Hack sample- chat server

Not that you’ll want to replace IRC with this any time soon, but I’ve put together an incredibly simplistic chat server to demonstrate Hack. The code is available in my hack-samples github repo. I’m not going to copy the source code here, but point out a few cool pieces.

In the imports list, I say import qualified Hack.Handler.SimpleServer as Handler to use the SimpleServer handler. Later on, I use Handler.run 3000 to run a simple server on port 3000. If you instead replace SimpleServer with CGI and remove the 3000, you immediately have a CGI application. Of course, all of the MVar concurrency code is unneeded overhead in a CGI application, but you could also use Happstack, FastCGI or any other handler.

Also, I alluded in my previous post to the idea of using currying to initiate some stuff. This code is a perfect example. In my main function, I load up data from a text file, create a Handle to write to, wrap them both in MVars and use that to curry the app function. This way, all of that initialization code only gets called once, no matter how many requests are served. This is a simple approach which works very well in production.

Not much more to say, I think the code speaks for itself!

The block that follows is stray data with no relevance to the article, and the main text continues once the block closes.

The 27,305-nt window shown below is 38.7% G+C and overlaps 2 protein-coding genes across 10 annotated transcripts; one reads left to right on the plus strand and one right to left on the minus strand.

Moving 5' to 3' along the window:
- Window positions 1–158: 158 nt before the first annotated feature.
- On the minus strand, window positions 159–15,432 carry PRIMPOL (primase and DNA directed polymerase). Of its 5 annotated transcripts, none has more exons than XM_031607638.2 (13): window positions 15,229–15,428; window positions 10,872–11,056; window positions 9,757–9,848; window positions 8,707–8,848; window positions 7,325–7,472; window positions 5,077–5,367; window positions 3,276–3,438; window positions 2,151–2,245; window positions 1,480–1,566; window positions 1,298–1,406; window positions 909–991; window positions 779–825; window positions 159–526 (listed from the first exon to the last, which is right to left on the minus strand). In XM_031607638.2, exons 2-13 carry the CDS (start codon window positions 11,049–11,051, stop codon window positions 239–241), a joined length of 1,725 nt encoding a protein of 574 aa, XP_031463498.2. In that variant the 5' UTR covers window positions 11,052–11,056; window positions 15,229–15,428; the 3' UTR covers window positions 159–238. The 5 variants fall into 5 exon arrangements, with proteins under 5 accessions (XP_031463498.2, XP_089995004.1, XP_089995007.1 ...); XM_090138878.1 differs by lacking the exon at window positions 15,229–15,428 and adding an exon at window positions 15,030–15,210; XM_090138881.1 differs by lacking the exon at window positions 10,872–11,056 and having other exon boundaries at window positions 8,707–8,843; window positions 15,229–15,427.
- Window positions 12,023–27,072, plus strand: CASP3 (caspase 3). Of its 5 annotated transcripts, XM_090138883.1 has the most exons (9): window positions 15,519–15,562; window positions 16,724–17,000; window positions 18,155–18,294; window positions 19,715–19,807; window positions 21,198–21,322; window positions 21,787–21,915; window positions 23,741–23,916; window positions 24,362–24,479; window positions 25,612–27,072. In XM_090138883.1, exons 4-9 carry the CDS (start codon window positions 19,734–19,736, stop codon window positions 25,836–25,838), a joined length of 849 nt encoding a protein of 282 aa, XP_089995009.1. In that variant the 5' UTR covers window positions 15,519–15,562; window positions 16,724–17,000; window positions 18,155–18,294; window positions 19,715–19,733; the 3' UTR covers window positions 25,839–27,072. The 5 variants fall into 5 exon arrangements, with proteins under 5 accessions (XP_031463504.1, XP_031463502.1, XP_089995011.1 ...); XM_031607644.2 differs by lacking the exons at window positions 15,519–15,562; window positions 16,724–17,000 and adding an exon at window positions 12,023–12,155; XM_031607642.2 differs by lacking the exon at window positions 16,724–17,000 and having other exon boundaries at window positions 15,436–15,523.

3 Responses to “Hack sample- chat server”

  1. Haskell and chat « absolute regularity Says:

    […] Hack sample — chat server […]

  2. Teague Says:

    Hi Michael. I just found Hack and it looks incredibly cool. I can’t wait to dig more in to it. Thanks!

    In you code I noticed you asked about strictLines not being a pure function. I’m not sure if you solved this or not yet, but if you lift strictLines into the IO Monad then it works just fine.

    After changing line 34 to:
    then strictLines `liftM` U.readFile logFile
    and lines 47 & 48 to:
    strictLines :: String -> [String]
    strictLines s = length s `seq` lines s
    it works just fine. You also need to import Control.Monad (liftM).

    Thanks again, and I look forward to seeing what you come up with next.

  3. Teague Says:

    OK on second thought, I see the problem is more complex. Sorry about that; it’s late 🙂

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